Sex, Politics & Putin
Political Legitimacy in Russia
Oxford University Press 2015
New Books in Gender StudiesNew Books in HistoryNew Books in Peoples & PlacesNew Books in Political ScienceNew Books in Politics & SocietyNew Books in Russian and Eurasian StudiesNew Books in Sociology May 23, 2016 Amanda Jeanne Swain
The prevalence of media that reinforces a traditional masculine image of Vladimir Putin, Russia’s leader, is at the core of Valerie Sperling‘s analysis of gender norms and sexualization as a means of political legitimacy. Not surprisingly, the cover of her book Sex, Politics, and Putin: Political Legitimacy in Russia (Oxford University Press 2015) , features a photograph of Putin bare-chested and riding a horse. Sperling demonstrates the ways in which both Putin’s supporters and the opposition use cultural idioms of masculinity, femininity and homophobia — grounded in widespread acceptance of gender stereotype— as tools of political organizing. She draws on interviews with young political activists to analyze the consequences for democratization in Russia today. Sperling also reveals the landscape of Russian feminism through interviews with young feminist activists.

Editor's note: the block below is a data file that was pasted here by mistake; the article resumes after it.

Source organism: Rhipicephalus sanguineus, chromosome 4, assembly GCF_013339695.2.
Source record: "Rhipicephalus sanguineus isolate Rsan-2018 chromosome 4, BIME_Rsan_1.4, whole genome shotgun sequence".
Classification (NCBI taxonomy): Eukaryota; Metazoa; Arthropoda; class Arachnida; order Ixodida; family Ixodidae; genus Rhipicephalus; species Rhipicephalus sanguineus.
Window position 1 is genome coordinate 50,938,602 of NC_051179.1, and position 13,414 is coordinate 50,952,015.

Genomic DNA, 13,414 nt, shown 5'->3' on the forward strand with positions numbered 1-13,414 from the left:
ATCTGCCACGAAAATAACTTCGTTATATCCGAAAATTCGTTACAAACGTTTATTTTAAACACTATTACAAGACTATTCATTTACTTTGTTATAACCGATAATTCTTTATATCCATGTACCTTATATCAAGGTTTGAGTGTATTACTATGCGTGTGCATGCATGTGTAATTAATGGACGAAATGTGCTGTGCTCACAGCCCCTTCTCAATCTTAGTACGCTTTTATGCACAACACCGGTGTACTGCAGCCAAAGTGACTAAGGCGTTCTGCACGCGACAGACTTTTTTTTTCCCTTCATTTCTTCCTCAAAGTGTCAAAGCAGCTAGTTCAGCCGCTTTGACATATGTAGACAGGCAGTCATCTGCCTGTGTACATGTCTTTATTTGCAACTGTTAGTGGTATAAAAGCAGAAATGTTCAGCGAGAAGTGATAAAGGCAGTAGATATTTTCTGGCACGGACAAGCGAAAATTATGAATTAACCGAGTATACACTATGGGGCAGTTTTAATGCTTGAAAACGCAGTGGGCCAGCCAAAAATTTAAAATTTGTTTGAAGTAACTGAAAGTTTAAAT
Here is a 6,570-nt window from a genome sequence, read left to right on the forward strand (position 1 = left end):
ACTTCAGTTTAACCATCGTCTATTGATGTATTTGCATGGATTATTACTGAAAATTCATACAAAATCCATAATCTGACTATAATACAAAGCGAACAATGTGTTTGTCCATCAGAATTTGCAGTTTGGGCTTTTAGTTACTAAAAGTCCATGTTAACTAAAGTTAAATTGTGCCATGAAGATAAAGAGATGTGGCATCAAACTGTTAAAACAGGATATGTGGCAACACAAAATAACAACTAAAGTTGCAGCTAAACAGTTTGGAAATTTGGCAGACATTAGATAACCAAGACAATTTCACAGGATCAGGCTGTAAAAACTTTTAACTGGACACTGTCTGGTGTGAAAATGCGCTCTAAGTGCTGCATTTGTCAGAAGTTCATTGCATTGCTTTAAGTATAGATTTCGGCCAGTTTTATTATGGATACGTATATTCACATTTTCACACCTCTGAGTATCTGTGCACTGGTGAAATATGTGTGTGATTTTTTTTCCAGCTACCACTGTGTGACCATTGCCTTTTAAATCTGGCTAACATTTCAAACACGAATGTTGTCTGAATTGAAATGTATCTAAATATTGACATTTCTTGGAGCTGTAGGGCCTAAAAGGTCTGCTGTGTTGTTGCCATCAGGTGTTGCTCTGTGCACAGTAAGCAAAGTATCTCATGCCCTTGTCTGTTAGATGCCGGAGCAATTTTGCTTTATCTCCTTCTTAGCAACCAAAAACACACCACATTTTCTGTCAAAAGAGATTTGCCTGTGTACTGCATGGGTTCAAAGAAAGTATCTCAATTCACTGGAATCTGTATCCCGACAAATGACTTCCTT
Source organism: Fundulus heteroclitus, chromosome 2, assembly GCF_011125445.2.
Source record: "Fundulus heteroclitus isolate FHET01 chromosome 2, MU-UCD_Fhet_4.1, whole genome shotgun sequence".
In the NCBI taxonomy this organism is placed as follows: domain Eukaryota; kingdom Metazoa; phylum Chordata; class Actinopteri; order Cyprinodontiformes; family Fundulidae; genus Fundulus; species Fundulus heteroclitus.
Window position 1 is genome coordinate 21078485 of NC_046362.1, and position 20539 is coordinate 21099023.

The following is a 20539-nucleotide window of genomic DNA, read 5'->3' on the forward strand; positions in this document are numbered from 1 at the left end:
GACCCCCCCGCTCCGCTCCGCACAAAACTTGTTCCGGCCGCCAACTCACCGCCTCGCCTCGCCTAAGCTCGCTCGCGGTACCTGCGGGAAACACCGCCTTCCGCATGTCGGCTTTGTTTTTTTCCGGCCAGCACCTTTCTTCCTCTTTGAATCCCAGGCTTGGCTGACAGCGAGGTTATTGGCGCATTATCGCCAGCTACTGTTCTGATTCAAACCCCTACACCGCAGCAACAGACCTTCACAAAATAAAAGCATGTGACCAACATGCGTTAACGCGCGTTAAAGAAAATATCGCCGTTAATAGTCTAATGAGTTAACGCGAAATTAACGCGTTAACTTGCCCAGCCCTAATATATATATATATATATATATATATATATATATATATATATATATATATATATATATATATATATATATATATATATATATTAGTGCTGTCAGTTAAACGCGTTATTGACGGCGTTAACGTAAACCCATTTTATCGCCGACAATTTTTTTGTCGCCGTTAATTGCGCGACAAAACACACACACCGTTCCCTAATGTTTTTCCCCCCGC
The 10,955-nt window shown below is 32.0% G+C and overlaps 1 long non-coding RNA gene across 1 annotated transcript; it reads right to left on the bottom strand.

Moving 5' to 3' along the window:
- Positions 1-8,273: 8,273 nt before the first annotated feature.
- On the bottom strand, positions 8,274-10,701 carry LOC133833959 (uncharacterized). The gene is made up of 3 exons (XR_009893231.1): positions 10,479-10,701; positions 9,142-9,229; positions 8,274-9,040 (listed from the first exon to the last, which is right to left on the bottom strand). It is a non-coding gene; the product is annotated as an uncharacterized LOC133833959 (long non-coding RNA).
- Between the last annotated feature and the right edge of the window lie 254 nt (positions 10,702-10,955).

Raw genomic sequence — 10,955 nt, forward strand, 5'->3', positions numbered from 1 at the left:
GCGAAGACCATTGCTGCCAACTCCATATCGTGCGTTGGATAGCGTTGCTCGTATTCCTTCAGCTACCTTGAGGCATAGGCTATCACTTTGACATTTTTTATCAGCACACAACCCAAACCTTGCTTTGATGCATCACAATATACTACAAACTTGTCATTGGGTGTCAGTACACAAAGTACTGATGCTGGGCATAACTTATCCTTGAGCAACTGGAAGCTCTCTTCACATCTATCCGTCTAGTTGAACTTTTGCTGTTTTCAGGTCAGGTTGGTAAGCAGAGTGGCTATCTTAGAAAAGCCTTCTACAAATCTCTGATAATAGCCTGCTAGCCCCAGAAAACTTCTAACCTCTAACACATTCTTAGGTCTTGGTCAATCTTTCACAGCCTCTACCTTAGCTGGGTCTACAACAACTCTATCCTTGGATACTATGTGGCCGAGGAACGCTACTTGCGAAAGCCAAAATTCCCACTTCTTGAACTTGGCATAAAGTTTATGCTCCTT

Sex, Politics, and Putin: Political Legitimacy in Russia won the Association for Slavic, East European, and Eurasian Studies (ASEEES) Davis Center Book Prize for the outstanding monograph on Russia, Eurasia, or Eastern Europe in anthropology, political science, sociology or geography, as well as the Association for Women in Slavic Studies (AWSS) Heldt Prize for the best book in Slavic/Eastern European/Eurasian Women’s Studies.